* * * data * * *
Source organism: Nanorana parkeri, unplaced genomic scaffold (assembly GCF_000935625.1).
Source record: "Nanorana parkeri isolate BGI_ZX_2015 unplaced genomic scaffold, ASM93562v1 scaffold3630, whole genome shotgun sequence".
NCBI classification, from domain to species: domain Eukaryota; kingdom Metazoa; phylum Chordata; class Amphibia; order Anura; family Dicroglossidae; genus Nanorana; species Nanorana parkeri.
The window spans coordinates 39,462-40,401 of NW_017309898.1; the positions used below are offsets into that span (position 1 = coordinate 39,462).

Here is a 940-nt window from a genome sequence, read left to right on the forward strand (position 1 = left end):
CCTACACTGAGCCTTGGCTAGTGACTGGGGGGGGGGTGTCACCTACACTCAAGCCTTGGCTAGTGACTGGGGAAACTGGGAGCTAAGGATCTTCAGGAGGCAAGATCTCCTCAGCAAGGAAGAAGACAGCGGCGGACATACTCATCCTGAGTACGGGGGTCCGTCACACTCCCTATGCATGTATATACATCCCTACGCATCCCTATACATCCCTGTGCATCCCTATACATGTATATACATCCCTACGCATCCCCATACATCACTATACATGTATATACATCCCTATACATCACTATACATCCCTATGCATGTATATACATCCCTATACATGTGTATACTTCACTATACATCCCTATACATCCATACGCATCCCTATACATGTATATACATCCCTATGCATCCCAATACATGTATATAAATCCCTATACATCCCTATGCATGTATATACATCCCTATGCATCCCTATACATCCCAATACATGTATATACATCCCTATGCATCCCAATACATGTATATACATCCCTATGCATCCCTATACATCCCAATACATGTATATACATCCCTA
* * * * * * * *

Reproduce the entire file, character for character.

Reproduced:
Source organism: Nanorana parkeri, unplaced genomic scaffold (assembly GCF_000935625.1).
Source record: "Nanorana parkeri isolate BGI_ZX_2015 unplaced genomic scaffold, ASM93562v1 scaffold3630, whole genome shotgun sequence".
NCBI classification, from domain to species: domain Eukaryota; kingdom Metazoa; phylum Chordata; class Amphibia; order Anura; family Dicroglossidae; genus Nanorana; species Nanorana parkeri.
The window spans coordinates 39,462-40,401 of NW_017309898.1; the positions used below are offsets into that span (position 1 = coordinate 39,462).

Here is a 940-nt window from a genome sequence, read left to right on the forward strand (position 1 = left end):
CCTACACTGAGCCTTGGCTAGTGACTGGGGGGGGGGTGTCACCTACACTCAAGCCTTGGCTAGTGACTGGGGAAACTGGGAGCTAAGGATCTTCAGGAGGCAAGATCTCCTCAGCAAGGAAGAAGACAGCGGCGGACATACTCATCCTGAGTACGGGGGTCCGTCACACTCCCTATGCATGTATATACATCCCTACGCATCCCTATACATCCCTGTGCATCCCTATACATGTATATACATCCCTACGCATCCCCATACATCACTATACATGTATATACATCCCTATACATCACTATACATCCCTATGCATGTATATACATCCCTATACATGTGTATACTTCACTATACATCCCTATACATCCATACGCATCCCTATACATGTATATACATCCCTATGCATCCCAATACATGTATATAAATCCCTATACATCCCTATGCATGTATATACATCCCTATGCATCCCTATACATCCCAATACATGTATATACATCCCTATGCATCCCAATACATGTATATACATCCCTATGCATCCCTATACATCCCAATACATGTATATACATCCCTA